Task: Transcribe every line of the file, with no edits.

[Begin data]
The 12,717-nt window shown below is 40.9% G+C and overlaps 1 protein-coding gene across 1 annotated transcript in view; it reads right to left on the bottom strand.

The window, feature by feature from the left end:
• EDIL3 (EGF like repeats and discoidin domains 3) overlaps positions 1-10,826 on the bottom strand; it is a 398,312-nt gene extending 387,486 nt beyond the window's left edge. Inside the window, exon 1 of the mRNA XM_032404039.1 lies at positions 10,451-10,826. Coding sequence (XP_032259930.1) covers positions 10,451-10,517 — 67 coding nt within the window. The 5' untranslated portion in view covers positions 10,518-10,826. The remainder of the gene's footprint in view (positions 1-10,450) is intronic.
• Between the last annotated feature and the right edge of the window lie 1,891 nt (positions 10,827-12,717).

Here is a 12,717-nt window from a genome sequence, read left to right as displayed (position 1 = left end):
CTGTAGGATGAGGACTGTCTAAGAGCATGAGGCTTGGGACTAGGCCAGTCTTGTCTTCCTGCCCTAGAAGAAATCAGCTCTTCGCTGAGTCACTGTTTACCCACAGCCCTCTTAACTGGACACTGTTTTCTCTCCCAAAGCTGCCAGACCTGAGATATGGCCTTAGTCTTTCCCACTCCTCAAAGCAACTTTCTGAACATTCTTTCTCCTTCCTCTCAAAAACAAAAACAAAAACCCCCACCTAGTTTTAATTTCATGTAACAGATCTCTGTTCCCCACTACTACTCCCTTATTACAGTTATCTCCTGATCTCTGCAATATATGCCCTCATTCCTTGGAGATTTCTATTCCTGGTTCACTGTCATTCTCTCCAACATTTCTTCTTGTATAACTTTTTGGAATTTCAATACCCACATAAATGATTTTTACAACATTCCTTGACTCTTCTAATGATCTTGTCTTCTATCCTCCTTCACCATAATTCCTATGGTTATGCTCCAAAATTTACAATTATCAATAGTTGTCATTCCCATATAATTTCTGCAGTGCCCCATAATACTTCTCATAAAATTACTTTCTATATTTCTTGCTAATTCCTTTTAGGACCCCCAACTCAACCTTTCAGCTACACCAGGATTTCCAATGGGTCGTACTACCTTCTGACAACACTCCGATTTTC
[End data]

The 12,717-nt window shown below is 40.9% G+C and overlaps 1 protein-coding gene across 1 annotated transcript in view; it reads right to left on the bottom strand.

The window, feature by feature from the left end:
• EDIL3 (EGF like repeats and discoidin domains 3) overlaps positions 1-10,826 on the bottom strand; it is a 398,312-nt gene extending 387,486 nt beyond the window's left edge. Inside the window, exon 1 of the mRNA XM_032404039.1 lies at positions 10,451-10,826. Coding sequence (XP_032259930.1) covers positions 10,451-10,517 — 67 coding nt within the window. The 5' untranslated portion in view covers positions 10,518-10,826. The remainder of the gene's footprint in view (positions 1-10,450) is intronic.
• Between the last annotated feature and the right edge of the window lie 1,891 nt (positions 10,827-12,717).

Here is a 12,717-nt window from a genome sequence, read left to right as displayed (position 1 = left end):
CTGTAGGATGAGGACTGTCTAAGAGCATGAGGCTTGGGACTAGGCCAGTCTTGTCTTCCTGCCCTAGAAGAAATCAGCTCTTCGCTGAGTCACTGTTTACCCACAGCCCTCTTAACTGGACACTGTTTTCTCTCCCAAAGCTGCCAGACCTGAGATATGGCCTTAGTCTTTCCCACTCCTCAAAGCAACTTTCTGAACATTCTTTCTCCTTCCTCTCAAAAACAAAAACAAAAACCCCCACCTAGTTTTAATTTCATGTAACAGATCTCTGTTCCCCACTACTACTCCCTTATTACAGTTATCTCCTGATCTCTGCAATATATGCCCTCATTCCTTGGAGATTTCTATTCCTGGTTCACTGTCATTCTCTCCAACATTTCTTCTTGTATAACTTTTTGGAATTTCAATACCCACATAAATGATTTTTACAACATTCCTTGACTCTTCTAATGATCTTGTCTTCTATCCTCCTTCACCATAATTCCTATGGTTATGCTCCAAAATTTACAATTATCAATAGTTGTCATTCCCATATAATTTCTGCAGTGCCCCATAATACTTCTCATAAAATTACTTTCTATATTTCTTGCTAATTCCTTTTAGGACCCCCAACTCAACCTTTCAGCTACACCAGGATTTCCAATGGGTCGTACTACCTTCTGACAACACTCCGATTTTC